Just seven weeks later, Sharif withdrew from the coalition, raising new doubts about Pakistan’s stability. Sharif blamed the split on continued conflict over how to reinstate judges removed by President Pervez Musharraf when he declared martial law last year.
But the issue that’s drawn the most international criticism and dominated last week’s talks is negotiating with Islamic militants.
The U.S. and NATO have pressed Pakistan to do more to fight terror along the border and blame the spike in violence in Afghanistan on Pakistan’s deal with the militants. Last year was the deadliest year yet for U.S. troops in Afghanistan since the ouster of the Taliban in 2001.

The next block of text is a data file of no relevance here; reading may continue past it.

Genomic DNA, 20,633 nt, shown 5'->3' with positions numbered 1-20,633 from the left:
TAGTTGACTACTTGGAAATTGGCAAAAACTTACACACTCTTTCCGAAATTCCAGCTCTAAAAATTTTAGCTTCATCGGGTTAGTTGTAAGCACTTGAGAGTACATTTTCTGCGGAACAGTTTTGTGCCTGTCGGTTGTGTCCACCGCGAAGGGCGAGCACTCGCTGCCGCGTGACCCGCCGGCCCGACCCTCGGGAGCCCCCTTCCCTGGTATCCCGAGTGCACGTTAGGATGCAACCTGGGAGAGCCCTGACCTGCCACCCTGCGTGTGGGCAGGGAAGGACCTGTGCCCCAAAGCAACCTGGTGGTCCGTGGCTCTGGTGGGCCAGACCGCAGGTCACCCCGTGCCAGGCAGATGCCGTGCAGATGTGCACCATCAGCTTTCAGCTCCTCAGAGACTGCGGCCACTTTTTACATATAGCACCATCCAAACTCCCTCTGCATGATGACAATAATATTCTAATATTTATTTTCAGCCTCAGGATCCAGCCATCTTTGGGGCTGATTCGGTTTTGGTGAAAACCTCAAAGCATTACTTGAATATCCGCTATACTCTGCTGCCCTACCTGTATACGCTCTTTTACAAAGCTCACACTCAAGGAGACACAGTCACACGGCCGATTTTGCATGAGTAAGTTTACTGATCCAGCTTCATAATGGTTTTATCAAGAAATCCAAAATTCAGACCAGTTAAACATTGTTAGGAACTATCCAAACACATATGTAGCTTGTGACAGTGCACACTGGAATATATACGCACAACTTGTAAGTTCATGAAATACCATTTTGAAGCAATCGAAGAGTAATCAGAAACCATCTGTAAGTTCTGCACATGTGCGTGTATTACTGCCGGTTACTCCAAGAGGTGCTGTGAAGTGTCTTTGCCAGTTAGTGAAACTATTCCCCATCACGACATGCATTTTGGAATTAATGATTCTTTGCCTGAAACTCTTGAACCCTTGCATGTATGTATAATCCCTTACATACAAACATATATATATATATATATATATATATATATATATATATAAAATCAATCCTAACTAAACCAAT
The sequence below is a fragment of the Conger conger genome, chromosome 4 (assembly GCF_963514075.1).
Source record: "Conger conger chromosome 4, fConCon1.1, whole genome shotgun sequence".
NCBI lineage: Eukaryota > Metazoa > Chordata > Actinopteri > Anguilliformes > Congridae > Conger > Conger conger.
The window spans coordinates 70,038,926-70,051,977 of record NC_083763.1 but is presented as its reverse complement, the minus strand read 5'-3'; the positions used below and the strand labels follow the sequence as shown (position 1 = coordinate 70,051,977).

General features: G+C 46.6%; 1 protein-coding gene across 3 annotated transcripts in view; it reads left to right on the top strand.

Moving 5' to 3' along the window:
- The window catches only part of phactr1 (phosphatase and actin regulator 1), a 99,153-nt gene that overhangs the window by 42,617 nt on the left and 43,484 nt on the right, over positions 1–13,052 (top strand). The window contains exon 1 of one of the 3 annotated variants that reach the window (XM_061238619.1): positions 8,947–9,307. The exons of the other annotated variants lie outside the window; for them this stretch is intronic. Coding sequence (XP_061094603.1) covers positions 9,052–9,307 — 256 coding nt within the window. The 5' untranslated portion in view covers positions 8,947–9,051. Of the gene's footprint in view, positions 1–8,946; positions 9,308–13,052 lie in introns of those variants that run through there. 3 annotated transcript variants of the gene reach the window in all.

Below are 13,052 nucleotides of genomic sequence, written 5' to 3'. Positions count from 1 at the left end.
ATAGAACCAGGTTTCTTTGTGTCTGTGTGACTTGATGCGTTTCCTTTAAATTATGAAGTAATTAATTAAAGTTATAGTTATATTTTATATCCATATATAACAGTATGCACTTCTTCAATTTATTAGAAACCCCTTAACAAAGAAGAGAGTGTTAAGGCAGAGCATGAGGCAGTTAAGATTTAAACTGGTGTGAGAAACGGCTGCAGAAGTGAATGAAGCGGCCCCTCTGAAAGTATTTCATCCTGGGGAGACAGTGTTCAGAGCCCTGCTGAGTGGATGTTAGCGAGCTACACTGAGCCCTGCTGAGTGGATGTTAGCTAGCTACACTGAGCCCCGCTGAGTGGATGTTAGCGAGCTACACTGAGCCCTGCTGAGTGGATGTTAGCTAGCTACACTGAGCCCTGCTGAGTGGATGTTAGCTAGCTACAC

Today, the RAND Corporation think tank said Pakistani intelligence agents and paramilitary forces have helped train Taliban insurgents. RAND also warned the U.S. will face crippling, long-term consequences in Afghanistan if Taliban sanctuaries in Pakistan are not eliminated.
General Dan McNeill is the outgoing American commander of NATO forces in Afghanistan.
GEN. DAN MCNEILL, former commander, International Security Assistance Force: I don’t believe there is sufficient pressure on the terrorists and the insurgents in the sanctuaries that they have that are just out of reach of the ISAF forces. I think that perhaps is the most significant factor.
We’ve also monitored and recorded in the past what happens when there’s peace negotiations, so-called peace negotiations, with these terrorists and extremists inside those sanctuaries. And when there has been, there has been a spike in the untoward events on our side of the border.